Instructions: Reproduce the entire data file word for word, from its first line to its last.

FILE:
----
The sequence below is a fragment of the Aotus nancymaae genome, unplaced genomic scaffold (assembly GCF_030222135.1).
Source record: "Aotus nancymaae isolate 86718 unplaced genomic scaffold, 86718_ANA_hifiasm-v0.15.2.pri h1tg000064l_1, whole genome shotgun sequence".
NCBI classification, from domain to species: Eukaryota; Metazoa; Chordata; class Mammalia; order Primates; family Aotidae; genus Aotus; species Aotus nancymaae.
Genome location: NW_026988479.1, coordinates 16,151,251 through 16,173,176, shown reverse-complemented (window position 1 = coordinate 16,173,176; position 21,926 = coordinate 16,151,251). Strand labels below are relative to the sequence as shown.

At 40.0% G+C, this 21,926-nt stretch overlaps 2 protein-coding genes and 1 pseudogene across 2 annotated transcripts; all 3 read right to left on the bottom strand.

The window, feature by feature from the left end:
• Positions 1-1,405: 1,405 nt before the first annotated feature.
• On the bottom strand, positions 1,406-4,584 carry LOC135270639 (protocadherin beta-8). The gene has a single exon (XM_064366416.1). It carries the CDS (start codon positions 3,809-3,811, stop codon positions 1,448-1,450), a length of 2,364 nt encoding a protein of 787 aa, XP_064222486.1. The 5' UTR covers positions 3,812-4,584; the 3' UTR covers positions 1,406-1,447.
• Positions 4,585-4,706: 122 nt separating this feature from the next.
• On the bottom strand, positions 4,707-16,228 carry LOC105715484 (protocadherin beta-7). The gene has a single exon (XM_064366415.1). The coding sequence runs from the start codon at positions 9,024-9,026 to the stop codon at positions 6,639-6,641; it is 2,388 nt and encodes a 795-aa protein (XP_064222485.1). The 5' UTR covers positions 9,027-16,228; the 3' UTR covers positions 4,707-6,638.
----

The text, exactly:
The sequence below is a fragment of the Aotus nancymaae genome, unplaced genomic scaffold (assembly GCF_030222135.1).
Source record: "Aotus nancymaae isolate 86718 unplaced genomic scaffold, 86718_ANA_hifiasm-v0.15.2.pri h1tg000064l_1, whole genome shotgun sequence".
NCBI classification, from domain to species: Eukaryota; Metazoa; Chordata; class Mammalia; order Primates; family Aotidae; genus Aotus; species Aotus nancymaae.
Genome location: NW_026988479.1, coordinates 16,151,251 through 16,173,176, shown reverse-complemented (window position 1 = coordinate 16,173,176; position 21,926 = coordinate 16,151,251). Strand labels below are relative to the sequence as shown.

At 40.0% G+C, this 21,926-nt stretch overlaps 2 protein-coding genes and 1 pseudogene across 2 annotated transcripts; all 3 read right to left on the bottom strand.

The window, feature by feature from the left end:
• Positions 1-1,405: 1,405 nt before the first annotated feature.
• On the bottom strand, positions 1,406-4,584 carry LOC135270639 (protocadherin beta-8). The gene has a single exon (XM_064366416.1). It carries the CDS (start codon positions 3,809-3,811, stop codon positions 1,448-1,450), a length of 2,364 nt encoding a protein of 787 aa, XP_064222486.1. The 5' UTR covers positions 3,812-4,584; the 3' UTR covers positions 1,406-1,447.
• Positions 4,585-4,706: 122 nt separating this feature from the next.
• On the bottom strand, positions 4,707-16,228 carry LOC105715484 (protocadherin beta-7). The gene has a single exon (XM_064366415.1). The coding sequence runs from the start codon at positions 9,024-9,026 to the stop codon at positions 6,639-6,641; it is 2,388 nt and encodes a 795-aa protein (XP_064222485.1). The 5' UTR covers positions 9,027-16,228; the 3' UTR covers positions 4,707-6,638.